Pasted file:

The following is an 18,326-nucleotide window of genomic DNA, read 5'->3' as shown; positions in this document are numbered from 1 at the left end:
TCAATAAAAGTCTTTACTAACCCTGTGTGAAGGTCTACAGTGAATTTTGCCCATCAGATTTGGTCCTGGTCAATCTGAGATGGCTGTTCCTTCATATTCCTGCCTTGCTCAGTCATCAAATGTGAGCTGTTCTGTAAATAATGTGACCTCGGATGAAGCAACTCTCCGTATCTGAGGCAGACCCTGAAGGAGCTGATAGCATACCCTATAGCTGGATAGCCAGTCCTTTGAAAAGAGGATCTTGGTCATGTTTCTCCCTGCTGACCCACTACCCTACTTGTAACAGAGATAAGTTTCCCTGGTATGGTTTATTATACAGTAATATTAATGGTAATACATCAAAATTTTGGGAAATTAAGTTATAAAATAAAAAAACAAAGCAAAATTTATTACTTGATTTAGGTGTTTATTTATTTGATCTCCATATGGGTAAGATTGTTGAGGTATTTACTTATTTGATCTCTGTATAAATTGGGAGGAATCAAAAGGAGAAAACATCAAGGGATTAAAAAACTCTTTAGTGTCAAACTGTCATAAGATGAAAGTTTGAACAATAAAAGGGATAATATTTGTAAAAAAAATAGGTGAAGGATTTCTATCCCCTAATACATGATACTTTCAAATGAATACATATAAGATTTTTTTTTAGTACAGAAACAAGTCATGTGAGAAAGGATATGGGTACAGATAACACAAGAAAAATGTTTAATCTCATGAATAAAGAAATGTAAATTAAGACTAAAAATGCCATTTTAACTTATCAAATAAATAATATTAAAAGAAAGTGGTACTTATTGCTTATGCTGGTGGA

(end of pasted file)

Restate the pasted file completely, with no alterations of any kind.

The following is an 18,326-nucleotide window of genomic DNA, read 5'->3' as shown; positions in this document are numbered from 1 at the left end:
TCAATAAAAGTCTTTACTAACCCTGTGTGAAGGTCTACAGTGAATTTTGCCCATCAGATTTGGTCCTGGTCAATCTGAGATGGCTGTTCCTTCATATTCCTGCCTTGCTCAGTCATCAAATGTGAGCTGTTCTGTAAATAATGTGACCTCGGATGAAGCAACTCTCCGTATCTGAGGCAGACCCTGAAGGAGCTGATAGCATACCCTATAGCTGGATAGCCAGTCCTTTGAAAAGAGGATCTTGGTCATGTTTCTCCCTGCTGACCCACTACCCTACTTGTAACAGAGATAAGTTTCCCTGGTATGGTTTATTATACAGTAATATTAATGGTAATACATCAAAATTTTGGGAAATTAAGTTATAAAATAAAAAAACAAAGCAAAATTTATTACTTGATTTAGGTGTTTATTTATTTGATCTCCATATGGGTAAGATTGTTGAGGTATTTACTTATTTGATCTCTGTATAAATTGGGAGGAATCAAAAGGAGAAAACATCAAGGGATTAAAAAACTCTTTAGTGTCAAACTGTCATAAGATGAAAGTTTGAACAATAAAAGGGATAATATTTGTAAAAAAAATAGGTGAAGGATTTCTATCCCCTAATACATGATACTTTCAAATGAATACATATAAGATTTTTTTTTAGTACAGAAACAAGTCATGTGAGAAAGGATATGGGTACAGATAACACAAGAAAAATGTTTAATCTCATGAATAAAGAAATGTAAATTAAGACTAAAAATGCCATTTTAACTTATCAAATAAATAATATTAAAAGAAAGTGGTACTTATTGCTTATGCTGGTGGA